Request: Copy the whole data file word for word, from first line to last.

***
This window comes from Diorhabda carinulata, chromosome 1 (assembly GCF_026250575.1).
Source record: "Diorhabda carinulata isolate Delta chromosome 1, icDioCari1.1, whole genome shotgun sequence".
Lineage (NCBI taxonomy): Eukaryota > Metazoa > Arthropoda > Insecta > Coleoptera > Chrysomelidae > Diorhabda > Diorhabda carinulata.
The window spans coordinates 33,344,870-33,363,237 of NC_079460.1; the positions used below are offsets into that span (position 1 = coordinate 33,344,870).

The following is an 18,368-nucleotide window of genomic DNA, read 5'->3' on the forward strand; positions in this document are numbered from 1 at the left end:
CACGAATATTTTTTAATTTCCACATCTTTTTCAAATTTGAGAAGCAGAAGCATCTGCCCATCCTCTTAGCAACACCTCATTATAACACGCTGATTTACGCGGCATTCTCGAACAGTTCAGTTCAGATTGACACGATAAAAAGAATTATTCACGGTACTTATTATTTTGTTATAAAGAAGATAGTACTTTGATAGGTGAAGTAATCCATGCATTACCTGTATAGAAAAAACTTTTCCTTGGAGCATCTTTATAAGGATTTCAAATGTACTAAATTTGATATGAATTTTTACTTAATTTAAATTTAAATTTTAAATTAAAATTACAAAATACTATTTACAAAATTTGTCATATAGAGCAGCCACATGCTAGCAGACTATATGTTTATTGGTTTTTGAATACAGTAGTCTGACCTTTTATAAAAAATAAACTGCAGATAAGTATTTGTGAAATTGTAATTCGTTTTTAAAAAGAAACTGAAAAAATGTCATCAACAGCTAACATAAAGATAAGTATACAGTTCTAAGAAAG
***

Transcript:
This window comes from Diorhabda carinulata, chromosome 1 (assembly GCF_026250575.1).
Source record: "Diorhabda carinulata isolate Delta chromosome 1, icDioCari1.1, whole genome shotgun sequence".
Lineage (NCBI taxonomy): Eukaryota > Metazoa > Arthropoda > Insecta > Coleoptera > Chrysomelidae > Diorhabda > Diorhabda carinulata.
The window spans coordinates 33,344,870-33,363,237 of NC_079460.1; the positions used below are offsets into that span (position 1 = coordinate 33,344,870).

The following is an 18,368-nucleotide window of genomic DNA, read 5'->3' on the forward strand; positions in this document are numbered from 1 at the left end:
CACGAATATTTTTTAATTTCCACATCTTTTTCAAATTTGAGAAGCAGAAGCATCTGCCCATCCTCTTAGCAACACCTCATTATAACACGCTGATTTACGCGGCATTCTCGAACAGTTCAGTTCAGATTGACACGATAAAAAGAATTATTCACGGTACTTATTATTTTGTTATAAAGAAGATAGTACTTTGATAGGTGAAGTAATCCATGCATTACCTGTATAGAAAAAACTTTTCCTTGGAGCATCTTTATAAGGATTTCAAATGTACTAAATTTGATATGAATTTTTACTTAATTTAAATTTAAATTTTAAATTAAAATTACAAAATACTATTTACAAAATTTGTCATATAGAGCAGCCACATGCTAGCAGACTATATGTTTATTGGTTTTTGAATACAGTAGTCTGACCTTTTATAAAAAATAAACTGCAGATAAGTATTTGTGAAATTGTAATTCGTTTTTAAAAAGAAACTGAAAAAATGTCATCAACAGCTAACATAAAGATAAGTATACAGTTCTAAGAAAG